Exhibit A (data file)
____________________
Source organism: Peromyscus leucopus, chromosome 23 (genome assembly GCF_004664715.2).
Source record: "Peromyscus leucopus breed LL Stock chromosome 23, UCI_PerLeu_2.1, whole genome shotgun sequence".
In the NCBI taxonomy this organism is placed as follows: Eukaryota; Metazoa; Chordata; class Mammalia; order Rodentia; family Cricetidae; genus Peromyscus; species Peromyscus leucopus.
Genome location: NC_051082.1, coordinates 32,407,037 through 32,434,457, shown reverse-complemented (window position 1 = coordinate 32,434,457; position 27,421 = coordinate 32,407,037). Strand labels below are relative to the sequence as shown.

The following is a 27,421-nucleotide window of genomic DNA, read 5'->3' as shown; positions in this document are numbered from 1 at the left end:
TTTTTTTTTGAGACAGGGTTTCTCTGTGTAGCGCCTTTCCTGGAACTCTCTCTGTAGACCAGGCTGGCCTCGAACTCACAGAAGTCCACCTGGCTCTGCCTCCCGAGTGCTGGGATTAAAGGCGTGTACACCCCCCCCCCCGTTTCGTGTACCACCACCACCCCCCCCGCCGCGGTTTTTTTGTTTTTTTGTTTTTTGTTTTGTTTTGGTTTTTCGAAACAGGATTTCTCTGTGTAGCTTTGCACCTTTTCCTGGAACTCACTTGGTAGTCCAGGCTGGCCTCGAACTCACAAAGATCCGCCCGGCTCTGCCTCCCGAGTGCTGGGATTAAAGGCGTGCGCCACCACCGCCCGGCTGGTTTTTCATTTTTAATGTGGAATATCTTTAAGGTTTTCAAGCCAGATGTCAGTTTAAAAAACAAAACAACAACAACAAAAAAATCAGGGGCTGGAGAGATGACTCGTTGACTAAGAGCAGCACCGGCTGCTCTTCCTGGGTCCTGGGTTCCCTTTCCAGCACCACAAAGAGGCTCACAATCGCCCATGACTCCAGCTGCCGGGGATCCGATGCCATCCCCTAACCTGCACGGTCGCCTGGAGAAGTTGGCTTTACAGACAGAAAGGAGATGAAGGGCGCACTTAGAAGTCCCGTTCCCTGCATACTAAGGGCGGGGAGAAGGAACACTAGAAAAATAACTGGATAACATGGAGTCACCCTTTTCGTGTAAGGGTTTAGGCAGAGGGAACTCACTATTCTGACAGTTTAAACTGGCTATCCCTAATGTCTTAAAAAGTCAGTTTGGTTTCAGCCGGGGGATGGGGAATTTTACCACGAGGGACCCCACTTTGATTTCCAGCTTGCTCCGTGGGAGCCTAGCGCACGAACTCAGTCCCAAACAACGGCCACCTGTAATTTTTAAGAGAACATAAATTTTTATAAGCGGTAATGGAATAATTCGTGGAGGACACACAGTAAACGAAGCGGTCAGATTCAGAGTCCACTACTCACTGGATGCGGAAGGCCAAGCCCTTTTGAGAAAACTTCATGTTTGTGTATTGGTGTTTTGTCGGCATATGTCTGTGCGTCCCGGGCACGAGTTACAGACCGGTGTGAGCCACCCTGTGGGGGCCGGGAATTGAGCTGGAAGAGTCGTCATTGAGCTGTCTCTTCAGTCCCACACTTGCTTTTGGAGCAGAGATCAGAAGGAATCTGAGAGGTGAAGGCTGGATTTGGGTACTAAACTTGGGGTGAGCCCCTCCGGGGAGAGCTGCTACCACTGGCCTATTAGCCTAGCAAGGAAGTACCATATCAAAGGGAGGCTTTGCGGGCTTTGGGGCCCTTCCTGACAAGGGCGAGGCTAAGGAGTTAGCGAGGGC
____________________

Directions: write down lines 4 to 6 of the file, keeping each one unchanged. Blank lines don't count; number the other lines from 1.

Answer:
Genome location: NC_051082.1, coordinates 32,407,037 through 32,434,457, shown reverse-complemented (window position 1 = coordinate 32,434,457; position 27,421 = coordinate 32,407,037). Strand labels below are relative to the sequence as shown.

The following is a 27,421-nucleotide window of genomic DNA, read 5'->3' as shown; positions in this document are numbered from 1 at the left end:
TTTTTTTTTGAGACAGGGTTTCTCTGTGTAGCGCCTTTCCTGGAACTCTCTCTGTAGACCAGGCTGGCCTCGAACTCACAGAAGTCCACCTGGCTCTGCCTCCCGAGTGCTGGGATTAAAGGCGTGTACACCCCCCCCCCCGTTTCGTGTACCACCACCACCCCCCCCGCCGCGGTTTTTTTGTTTTTTTGTTTTTTGTTTTGTTTTGGTTTTTCGAAACAGGATTTCTCTGTGTAGCTTTGCACCTTTTCCTGGAACTCACTTGGTAGTCCAGGCTGGCCTCGAACTCACAAAGATCCGCCCGGCTCTGCCTCCCGAGTGCTGGGATTAAAGGCGTGCGCCACCACCGCCCGGCTGGTTTTTCATTTTTAATGTGGAATATCTTTAAGGTTTTCAAGCCAGATGTCAGTTTAAAAAACAAAACAACAACAACAAAAAAATCAGGGGCTGGAGAGATGACTCGTTGACTAAGAGCAGCACCGGCTGCTCTTCCTGGGTCCTGGGTTCCCTTTCCAGCACCACAAAGAGGCTCACAATCGCCCATGACTCCAGCTGCCGGGGATCCGATGCCATCCCCTAACCTGCACGGTCGCCTGGAGAAGTTGGCTTTACAGACAGAAAGGAGATGAAGGGCGCACTTAGAAGTCCCGTTCCCTGCATACTAAGGGCGGGGAGAAGGAACACTAGAAAAATAACTGGATAACATGGAGTCACCCTTTTCGTGTAAGGGTTTAGGCAGAGGGAACTCACTATTCTGACAGTTTAAACTGGCTATCCCTAATGTCTTAAAAAGTCAGTTTGGTTTCAGCCGGGGGATGGGGAATTTTACCACGAGGGACCCCACTTTGATTTCCAGCTTGCTCCGTGGGAGCCTAGCGCACGAACTCAGTCCCAAACAACGGCCACCTGTAATTTTTAAGAGAACATAAATTTTTATAAGCGGTAATGGAATAATTCGTGGAGGACACACAGTAAACGAAGCGGTCAGATTCAGAGTCCACTACTCACTGGATGCGGAAGGCCAAGCCCTTTTGAGAAAACTTCATGTTTGTGTATTGGTGTTTTGTCGGCATATGTCTGTGCGTCCCGGGCACGAGTTACAGACCGGTGTGAGCCACCCTGTGGGGGCCGGGAATTGAGCTGGAAGAGTCGTCATTGAGCTGTCTCTTCAGTCCCACACTTGCTTTTGGAGCAGAGATCAGAAGGAATCTGAGAGGTGAAGGCTGGATTTGGGTACTAAACTTGGGGTGAGCCCCTCCGGGGAGAGCTGCTACCACTGGCCTATTAGCCTAGCAAGGAAGTACCATATCAAAGGGAGGCTTTGCGGGCTTTGGGGCCCTTCCTGACAAGGGCGAGGCTAAGGAGTTAGCGAGGGC